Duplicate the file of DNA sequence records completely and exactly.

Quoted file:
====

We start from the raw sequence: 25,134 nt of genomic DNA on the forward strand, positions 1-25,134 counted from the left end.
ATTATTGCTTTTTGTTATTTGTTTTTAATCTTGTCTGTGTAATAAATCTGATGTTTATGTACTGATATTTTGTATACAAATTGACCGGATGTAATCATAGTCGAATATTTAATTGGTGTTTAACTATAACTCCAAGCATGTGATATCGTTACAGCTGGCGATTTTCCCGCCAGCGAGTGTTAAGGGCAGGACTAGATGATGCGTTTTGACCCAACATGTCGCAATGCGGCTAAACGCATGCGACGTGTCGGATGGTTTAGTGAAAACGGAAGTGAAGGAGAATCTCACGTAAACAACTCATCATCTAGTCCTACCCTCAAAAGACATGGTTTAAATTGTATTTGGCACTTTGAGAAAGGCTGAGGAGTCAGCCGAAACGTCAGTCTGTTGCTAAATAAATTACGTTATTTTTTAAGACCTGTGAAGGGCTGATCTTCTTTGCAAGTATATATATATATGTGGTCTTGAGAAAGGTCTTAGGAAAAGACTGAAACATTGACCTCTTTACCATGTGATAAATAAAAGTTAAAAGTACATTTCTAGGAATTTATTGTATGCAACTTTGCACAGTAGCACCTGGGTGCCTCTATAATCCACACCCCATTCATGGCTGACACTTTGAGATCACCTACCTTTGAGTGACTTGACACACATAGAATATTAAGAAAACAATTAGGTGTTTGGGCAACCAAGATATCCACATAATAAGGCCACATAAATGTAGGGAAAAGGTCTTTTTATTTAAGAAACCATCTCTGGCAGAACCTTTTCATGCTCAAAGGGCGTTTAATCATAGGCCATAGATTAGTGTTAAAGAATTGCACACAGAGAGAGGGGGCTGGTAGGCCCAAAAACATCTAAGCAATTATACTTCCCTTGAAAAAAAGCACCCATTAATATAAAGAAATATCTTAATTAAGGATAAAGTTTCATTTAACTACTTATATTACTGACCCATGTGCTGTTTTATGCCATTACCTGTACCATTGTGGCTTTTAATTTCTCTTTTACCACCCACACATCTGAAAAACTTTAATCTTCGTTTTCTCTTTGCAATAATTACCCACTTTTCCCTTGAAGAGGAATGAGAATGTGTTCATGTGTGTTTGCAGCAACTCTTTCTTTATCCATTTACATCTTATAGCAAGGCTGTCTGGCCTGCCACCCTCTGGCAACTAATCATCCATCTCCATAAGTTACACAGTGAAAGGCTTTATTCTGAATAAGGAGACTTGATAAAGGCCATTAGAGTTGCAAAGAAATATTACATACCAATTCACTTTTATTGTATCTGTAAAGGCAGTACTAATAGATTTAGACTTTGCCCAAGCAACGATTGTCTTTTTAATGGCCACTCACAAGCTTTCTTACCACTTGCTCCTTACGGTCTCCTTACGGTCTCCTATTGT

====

We start from the raw sequence: 25,134 nt of genomic DNA on the forward strand, positions 1-25,134 counted from the left end.
ATTATTGCTTTTTGTTATTTGTTTTTAATCTTGTCTGTGTAATAAATCTGATGTTTATGTACTGATATTTTGTATACAAATTGACCGGATGTAATCATAGTCGAATATTTAATTGGTGTTTAACTATAACTCCAAGCATGTGATATCGTTACAGCTGGCGATTTTCCCGCCAGCGAGTGTTAAGGGCAGGACTAGATGATGCGTTTTGACCCAACATGTCGCAATGCGGCTAAACGCATGCGACGTGTCGGATGGTTTAGTGAAAACGGAAGTGAAGGAGAATCTCACGTAAACAACTCATCATCTAGTCCTACCCTCAAAAGACATGGTTTAAATTGTATTTGGCACTTTGAGAAAGGCTGAGGAGTCAGCCGAAACGTCAGTCTGTTGCTAAATAAATTACGTTATTTTTTAAGACCTGTGAAGGGCTGATCTTCTTTGCAAGTATATATATATATGTGGTCTTGAGAAAGGTCTTAGGAAAAGACTGAAACATTGACCTCTTTACCATGTGATAAATAAAAGTTAAAAGTACATTTCTAGGAATTTATTGTATGCAACTTTGCACAGTAGCACCTGGGTGCCTCTATAATCCACACCCCATTCATGGCTGACACTTTGAGATCACCTACCTTTGAGTGACTTGACACACATAGAATATTAAGAAAACAATTAGGTGTTTGGGCAACCAAGATATCCACATAATAAGGCCACATAAATGTAGGGAAAAGGTCTTTTTATTTAAGAAACCATCTCTGGCAGAACCTTTTCATGCTCAAAGGGCGTTTAATCATAGGCCATAGATTAGTGTTAAAGAATTGCACACAGAGAGAGGGGGCTGGTAGGCCCAAAAACATCTAAGCAATTATACTTCCCTTGAAAAAAAGCACCCATTAATATAAAGAAATATCTTAATTAAGGATAAAGTTTCATTTAACTACTTATATTACTGACCCATGTGCTGTTTTATGCCATTACCTGTACCATTGTGGCTTTTAATTTCTCTTTTACCACCCACACATCTGAAAAACTTTAATCTTCGTTTTCTCTTTGCAATAATTACCCACTTTTCCCTTGAAGAGGAATGAGAATGTGTTCATGTGTGTTTGCAGCAACTCTTTCTTTATCCATTTACATCTTATAGCAAGGCTGTCTGGCCTGCCACCCTCTGGCAACTAATCATCCATCTCCATAAGTTACACAGTGAAAGGCTTTATTCTGAATAAGGAGACTTGATAAAGGCCATTAGAGTTGCAAAGAAATATTACATACCAATTCACTTTTATTGTATCTGTAAAGGCAGTACTAATAGATTTAGACTTTGCCCAAGCAACGATTGTCTTTTTAATGGCCACTCACAAGCTTTCTTACCACTTGCTCCTTACGGTCTCCTTACGGTCTCCTATTGT